I was also quickly becoming aware of the general dark irony that a highly relevant word was shining down upon us from window which memorialised former campaigns fought in the very same region that was about to be addressed by the conference.

For me, who for all kinds of religious and political reasons opposed the invasions of Afghanistan and Iraq, this word, this event, was silently interpreted such to bring forth the following headline message: "We have tried to conquer and suppress this region by military means since the early 1800s and we have failed, even unto this very day. So let's stop it now. We must change our outdated imperialist attitudes and foreign policy now!"

But this was, nor is, the only possible interpretation of what the word might mean and it was immediately obvious to me that the Lieutenant-General, had he been aware of the event, of the word or message  "Waziristan" now shining down upon him (and I do not believe he was so aware), he would be likely to interpret it differently. Perhaps the message he heard would be connected with the need felt by every serving soldier to remain loyal in the present fight both to his comrades and to the sacrifice, honour and memory of his predecessors who had lived and died that region in the service of King/Queen and Country.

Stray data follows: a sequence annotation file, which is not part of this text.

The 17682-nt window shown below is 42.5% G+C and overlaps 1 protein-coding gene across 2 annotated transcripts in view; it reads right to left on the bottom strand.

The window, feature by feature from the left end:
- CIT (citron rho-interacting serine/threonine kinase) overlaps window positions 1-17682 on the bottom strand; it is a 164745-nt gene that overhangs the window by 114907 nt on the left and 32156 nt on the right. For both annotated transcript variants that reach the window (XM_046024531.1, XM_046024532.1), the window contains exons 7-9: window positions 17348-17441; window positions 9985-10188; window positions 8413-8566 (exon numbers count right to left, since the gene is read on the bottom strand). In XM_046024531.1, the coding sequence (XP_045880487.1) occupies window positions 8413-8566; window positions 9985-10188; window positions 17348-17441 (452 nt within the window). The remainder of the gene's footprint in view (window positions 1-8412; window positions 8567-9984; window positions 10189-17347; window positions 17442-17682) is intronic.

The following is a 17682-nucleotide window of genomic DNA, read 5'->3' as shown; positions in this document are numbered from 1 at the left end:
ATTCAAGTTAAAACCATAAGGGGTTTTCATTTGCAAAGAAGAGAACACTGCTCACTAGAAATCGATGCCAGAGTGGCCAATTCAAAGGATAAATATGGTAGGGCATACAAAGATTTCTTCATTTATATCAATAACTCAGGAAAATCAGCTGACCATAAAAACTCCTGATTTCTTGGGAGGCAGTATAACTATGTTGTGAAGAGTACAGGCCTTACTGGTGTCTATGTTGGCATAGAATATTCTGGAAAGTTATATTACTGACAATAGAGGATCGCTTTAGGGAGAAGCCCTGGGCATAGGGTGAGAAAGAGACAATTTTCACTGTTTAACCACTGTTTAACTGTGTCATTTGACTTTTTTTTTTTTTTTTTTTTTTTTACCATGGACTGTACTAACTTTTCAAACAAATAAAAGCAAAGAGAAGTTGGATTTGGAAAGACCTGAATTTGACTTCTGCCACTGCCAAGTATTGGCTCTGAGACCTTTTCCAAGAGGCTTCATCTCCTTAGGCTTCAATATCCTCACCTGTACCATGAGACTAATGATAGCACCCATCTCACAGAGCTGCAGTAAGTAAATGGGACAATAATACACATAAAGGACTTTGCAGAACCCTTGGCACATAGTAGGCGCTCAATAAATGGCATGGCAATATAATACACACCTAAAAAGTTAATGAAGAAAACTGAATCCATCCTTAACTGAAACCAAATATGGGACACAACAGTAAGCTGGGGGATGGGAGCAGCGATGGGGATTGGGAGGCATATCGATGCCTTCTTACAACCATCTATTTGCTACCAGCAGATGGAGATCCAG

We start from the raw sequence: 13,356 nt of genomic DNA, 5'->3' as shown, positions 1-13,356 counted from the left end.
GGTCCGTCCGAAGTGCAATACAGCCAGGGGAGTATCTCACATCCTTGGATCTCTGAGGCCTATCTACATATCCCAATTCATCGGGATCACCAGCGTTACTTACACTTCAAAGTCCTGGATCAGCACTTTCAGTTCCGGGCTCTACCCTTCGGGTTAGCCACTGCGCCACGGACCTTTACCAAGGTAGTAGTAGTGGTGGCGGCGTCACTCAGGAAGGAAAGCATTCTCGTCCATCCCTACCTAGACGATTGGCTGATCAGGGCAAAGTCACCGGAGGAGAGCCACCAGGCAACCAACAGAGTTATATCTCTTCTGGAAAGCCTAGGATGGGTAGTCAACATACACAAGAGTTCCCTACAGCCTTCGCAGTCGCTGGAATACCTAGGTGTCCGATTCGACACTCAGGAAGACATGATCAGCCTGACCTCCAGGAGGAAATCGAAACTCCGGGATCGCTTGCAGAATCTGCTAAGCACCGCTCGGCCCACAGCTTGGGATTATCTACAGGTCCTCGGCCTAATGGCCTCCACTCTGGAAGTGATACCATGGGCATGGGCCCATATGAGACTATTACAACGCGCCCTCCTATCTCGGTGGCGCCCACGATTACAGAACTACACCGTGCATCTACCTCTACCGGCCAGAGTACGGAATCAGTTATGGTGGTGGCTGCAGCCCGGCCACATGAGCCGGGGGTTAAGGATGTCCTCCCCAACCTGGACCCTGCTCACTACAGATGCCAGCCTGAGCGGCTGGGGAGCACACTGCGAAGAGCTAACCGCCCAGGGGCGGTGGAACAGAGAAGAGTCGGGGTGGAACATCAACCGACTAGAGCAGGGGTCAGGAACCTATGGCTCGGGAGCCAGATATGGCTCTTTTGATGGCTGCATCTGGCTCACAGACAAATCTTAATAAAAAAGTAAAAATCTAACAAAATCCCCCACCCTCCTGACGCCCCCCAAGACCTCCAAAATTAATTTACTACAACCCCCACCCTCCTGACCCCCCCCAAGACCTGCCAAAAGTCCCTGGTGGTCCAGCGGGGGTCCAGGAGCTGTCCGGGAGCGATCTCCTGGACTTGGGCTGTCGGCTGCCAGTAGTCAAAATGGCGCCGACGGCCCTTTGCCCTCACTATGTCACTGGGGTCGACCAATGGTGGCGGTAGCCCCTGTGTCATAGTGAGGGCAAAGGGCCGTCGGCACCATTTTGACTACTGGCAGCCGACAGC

I was also keenly aware that other members of the international audience - mostly involved in military intelligence and various political think-tanks such as Chatham House - if they had been aware of the event, this word shining down upon their keynote speaker and chairman - they would have brought forth still other headline messages involving amongst other things the need to develop better intelligence gathering methods, counter-insurgency strategies, skills and weapons so as better to control or manage the region in some fashion.